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Barnardo's help protect vulnerable children and young people across the UK. The children’s services team build up relationships of trust with children and young people.

Helping people who are isolated feel connected by sharing their experiences of nature. This Guide was developed during the pandemic but could be used as an activity for any group or one off event where people do not meet up physically.

Steps to holding shared nature walks remotely

For this Guide to be useful, you need to have a group of people who:

  • want to spend some time outdoors or know they need to spend more time outdoors

  • want more connections with other people

  • are happy to experiment with the idea of being “alone, but together” - as each person goes on their own but is connected to others through a voice call

Barnardo’s Service Design Team at Plymouth Care Journeys Design Lab led this project. They worked with local care-experienced young people. These young people had been involved in Wild Plym, a local adventures club that teaches survival skills and plans routes together.

The group were keen to stay in touch during lockdown

You need software that:

  • Meets your safeguarding and data protection needs

  • Allows calls that are as long as you plan for your activities to be

  • Fits your budget

You may want software that also allows you to easily share video and short messages during the call

Barnardo’s chose Facebook Messenger as their main software.

They chose it because it was free, young people and workers already knew how it worked, and it allows voice chat, video, images and message sharing.

There’s a more detailed breakdown of Barnardo's decision to use Messenger in their Guide: Teaching young people how to cook using Instagram and Facebook Messenger.

You need to pick an activity that meets the accessibility needs of your participants. You also need to think about what skills they have - what kind of activity will be safe for them.

You could consider:

  • The view from a front porch or a window

  • Sitting under the nearest tree

  • Going to a local park

  • Going on a walk you know well

  • Planning a route and discovering it for the first time

  • Foraging - for example for blackberries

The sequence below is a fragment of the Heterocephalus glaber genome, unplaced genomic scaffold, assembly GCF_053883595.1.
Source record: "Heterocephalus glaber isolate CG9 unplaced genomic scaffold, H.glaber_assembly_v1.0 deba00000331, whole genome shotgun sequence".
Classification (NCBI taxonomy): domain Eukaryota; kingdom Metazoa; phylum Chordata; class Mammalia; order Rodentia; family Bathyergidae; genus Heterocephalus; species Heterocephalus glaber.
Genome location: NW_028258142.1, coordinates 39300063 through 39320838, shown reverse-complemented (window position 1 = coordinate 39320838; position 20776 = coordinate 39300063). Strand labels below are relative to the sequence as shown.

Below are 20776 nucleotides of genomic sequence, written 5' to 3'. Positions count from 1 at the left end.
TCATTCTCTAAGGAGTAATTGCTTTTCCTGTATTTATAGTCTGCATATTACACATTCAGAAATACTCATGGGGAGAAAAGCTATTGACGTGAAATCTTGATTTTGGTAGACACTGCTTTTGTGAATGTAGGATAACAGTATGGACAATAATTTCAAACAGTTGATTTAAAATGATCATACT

Think about how to combine different options if you have a group with varied needs.

Decide whether the activity will be a one off or a regular session and set a time for it. Let your group know how often you’ll remind them about the activity

Barnardo’s Wild Plym group had been learning route planning skills. They set up weekly sessions. Each young person planned their own 1 hour route through safe public places in advance of the session.

Each week, young people chose a different activity to go with the walk. These covered many things including:

  • Share pictures of flowers

  • Share a nice view

  • Forage for materials to make a plant holder

  • Chat about theme X during the walk

Sometimes they also created video tutorials - for example how to make the plant holder for the foraging activity.

They always sent out a weekly session reminder on Facebook Messenger.

As you prepare on the day, you’ll want to remind participants to be ready.

Check that they know what they are doing, and have everything they need.

Make sure you know which member of the group will start the call as everyone is getting ready to head out.

Barnardo’s found it useful to remind people of the following things

  • Put headphones on if you can - it's annoying to hold the phone to your ear all the time

  • Don’t forget to take water - especially if it’s hot

  • Check you’ve got the right clothes for the weather, and the right shoes for the route you have planned.

If a group know each other very well, the social connection might happen naturally. For most groups you need to plan ways to keep communication flowing. That usually means giving one or two people responsibility for each session.

Barnardo’s paid youth leaders took responsibility throughout the project.

They found the following worked well:

  • Everybody sets off at the same time.

  • Activities start with a check in - asking everyone how they are doing, how they are feeling, how their week has been.

  • Then in turn each person describes where they are

  • Then the leaders introduce the activity for the session - by taking part in it themselves - then letting it flow naturally

  • Towards the end of the walk, leaders ask how the walk has gone, and encourage people to talk about their week ahead. They also collect ideas for future activities to take into planning the next session.

Further information

Running activities online with young people? See more guides

If you're new to safeguarding online, work through the Digisafe Toolkit.

For more about this guide, you can contact any of the project team: